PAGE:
For whatever reason, the accountability demanded of Alabama’s quarterbacks hasn’t filtered down to the offensive line yet. To be honest, it’s not like Latham played great in this game, either – he gave up a sack on a play where he was beat to the inside by a second-level rusher, a cardinal sin for offensive tackles – but something’s got to give on the left side. Or more appropriately, too many things have already “give” on the left side as it is. The holes are there in the running game, but that’s just half the game.
     
  2. Running backs put up a solid performance, but can they do it against bigger competition? Much of the talk after the game was how Roydell Williams may have moved ahead of Jase McClellan for the starting job, but that ignores two things: One, Alabama like two-RB rotations because it keeps the mileage off the starter, so whether McClellan starts or Williams starts doesn’t really matter; they’re both going to play a lot. Two, pull the Texas tape and watch how Williams struggled against a better rush defense than this one.
     
    That’s the operative question here – just how good are Alabama’s backs, anyway? They were certainly good enough to smoke South Florida; Williams carried 17 times for 129 yards and McClellan rushed 13 times for 74 yards. What about an SEC defense?

  3. Defensive line put up better numbers but still has a long road to travel. After basically ignoring Texas’ Quinn Ewers for three-plus hours last Saturday, Alabama at least got its stats in against South Florida. Alabama put up 5 sacks and a QB hurry, but the defensive line was mostly absent. Justin Eboigbe got a half-sack, sharing credit for a hit with Dallas Turner; the other 4.5 sacks came from the linebacker level. Alabama recorded 9.5 tackles for loss, but again, the defensive line contributed just 0.5 of that number.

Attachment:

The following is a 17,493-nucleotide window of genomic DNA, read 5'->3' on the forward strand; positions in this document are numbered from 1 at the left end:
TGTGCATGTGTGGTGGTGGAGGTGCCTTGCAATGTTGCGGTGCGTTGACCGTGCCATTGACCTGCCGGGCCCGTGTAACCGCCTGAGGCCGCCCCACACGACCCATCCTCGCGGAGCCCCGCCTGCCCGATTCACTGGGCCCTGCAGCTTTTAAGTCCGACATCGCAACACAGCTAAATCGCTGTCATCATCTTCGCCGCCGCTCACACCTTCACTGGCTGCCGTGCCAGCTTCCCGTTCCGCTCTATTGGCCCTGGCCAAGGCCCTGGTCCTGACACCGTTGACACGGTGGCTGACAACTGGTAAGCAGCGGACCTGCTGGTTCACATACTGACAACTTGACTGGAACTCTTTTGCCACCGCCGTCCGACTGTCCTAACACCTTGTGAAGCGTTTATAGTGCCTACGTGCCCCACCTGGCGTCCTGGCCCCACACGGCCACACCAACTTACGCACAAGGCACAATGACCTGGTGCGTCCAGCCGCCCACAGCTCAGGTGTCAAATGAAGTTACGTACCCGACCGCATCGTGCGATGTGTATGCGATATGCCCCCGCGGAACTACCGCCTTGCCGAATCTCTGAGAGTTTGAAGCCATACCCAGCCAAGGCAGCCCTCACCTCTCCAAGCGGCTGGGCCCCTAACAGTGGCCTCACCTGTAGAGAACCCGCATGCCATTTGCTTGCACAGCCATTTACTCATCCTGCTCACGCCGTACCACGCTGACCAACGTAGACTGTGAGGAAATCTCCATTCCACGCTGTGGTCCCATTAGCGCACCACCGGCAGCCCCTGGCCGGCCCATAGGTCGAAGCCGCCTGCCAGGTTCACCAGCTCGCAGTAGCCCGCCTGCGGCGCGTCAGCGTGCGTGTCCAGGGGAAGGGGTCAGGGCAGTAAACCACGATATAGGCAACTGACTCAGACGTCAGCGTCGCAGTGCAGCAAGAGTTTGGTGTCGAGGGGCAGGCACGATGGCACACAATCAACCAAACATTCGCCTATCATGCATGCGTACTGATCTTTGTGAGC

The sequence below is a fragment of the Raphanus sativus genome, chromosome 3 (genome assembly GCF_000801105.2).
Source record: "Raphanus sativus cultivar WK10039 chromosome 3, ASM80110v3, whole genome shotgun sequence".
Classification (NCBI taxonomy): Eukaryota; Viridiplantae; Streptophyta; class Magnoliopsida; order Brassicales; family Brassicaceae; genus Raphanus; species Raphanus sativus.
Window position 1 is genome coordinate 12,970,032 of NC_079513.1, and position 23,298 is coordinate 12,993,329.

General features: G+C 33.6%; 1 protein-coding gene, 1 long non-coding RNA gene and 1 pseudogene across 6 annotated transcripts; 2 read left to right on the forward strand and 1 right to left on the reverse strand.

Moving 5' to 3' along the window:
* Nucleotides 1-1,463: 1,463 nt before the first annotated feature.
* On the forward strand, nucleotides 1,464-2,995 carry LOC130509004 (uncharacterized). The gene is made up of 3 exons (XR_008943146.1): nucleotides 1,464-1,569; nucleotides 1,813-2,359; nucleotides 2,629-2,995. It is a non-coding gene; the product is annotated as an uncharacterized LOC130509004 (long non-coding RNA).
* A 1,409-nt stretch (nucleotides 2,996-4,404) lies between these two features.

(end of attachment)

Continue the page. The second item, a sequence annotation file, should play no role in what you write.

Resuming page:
Alabama was without Jaheim Oatis for this game, which certainly affected things, and on the good side, Tim Smith up 9 tackles by himself, a rarity for a defensive lineman against any level of opponent. But Bama simply isn’t getting enough from this unit, especially in regard to pressure on the quarterback.

  4. One bright side for the 2023 defense: Takeaways are back. Alabama got a fumble recovery and an interception in this game, big plays at critical moments for a defense that didn’t make a lot of impact plays in 2022. If Bama is going to unabashedly win with defense (or at least try to) in 2023, it will need this in every game. Bama didn’t flip drives against Texas via the turnover route, so seeing it back on the menu for USF is nice indeed.

  5. Offense was effective in the red zone, but needs better QB play to get there more often. Alabama came into this game leading the nation in red zone offense despite the erratic play of QB Jalen Milroe, and it went 3-for-3 on red zone scoring opportunities in this game. That’s the good news. The bad news is that Alabama put up just 107 total yards through the air on 10-of-23 passing.
     
    As we mentioned above, Tyler Buchner simply didn’t show either the arm strength or the footwork necessary to quarterback this offense. Ty Simpson appears to have the physical tools to do it, so the question here is whether Simpson is going to be able to avoid the same kind of bad decisions that got Milroe benched in the first place.
     
    Alabama put up just 16 first downs in this game and 3 of those came by penalty. That’s the same number the passing game produced, and was one short of the 4 recorded by South Florida’s marginal passing attack. If we were picking the depth chart at this point, Simpson would get the start against Ole Miss with Milroe ready in case things went sideways early, and Dylan Lonergan would begin the grooming process to take over later in the year.
     
    Whatever Alabama decides to do, it can’t repeat this putrid performance. Simpson should get credit for leading two touchdown drives and playing within himself. But at the risk of sounding like a broken record, more is needed.

Follow Jess Nicholas on X at @TideFansJessN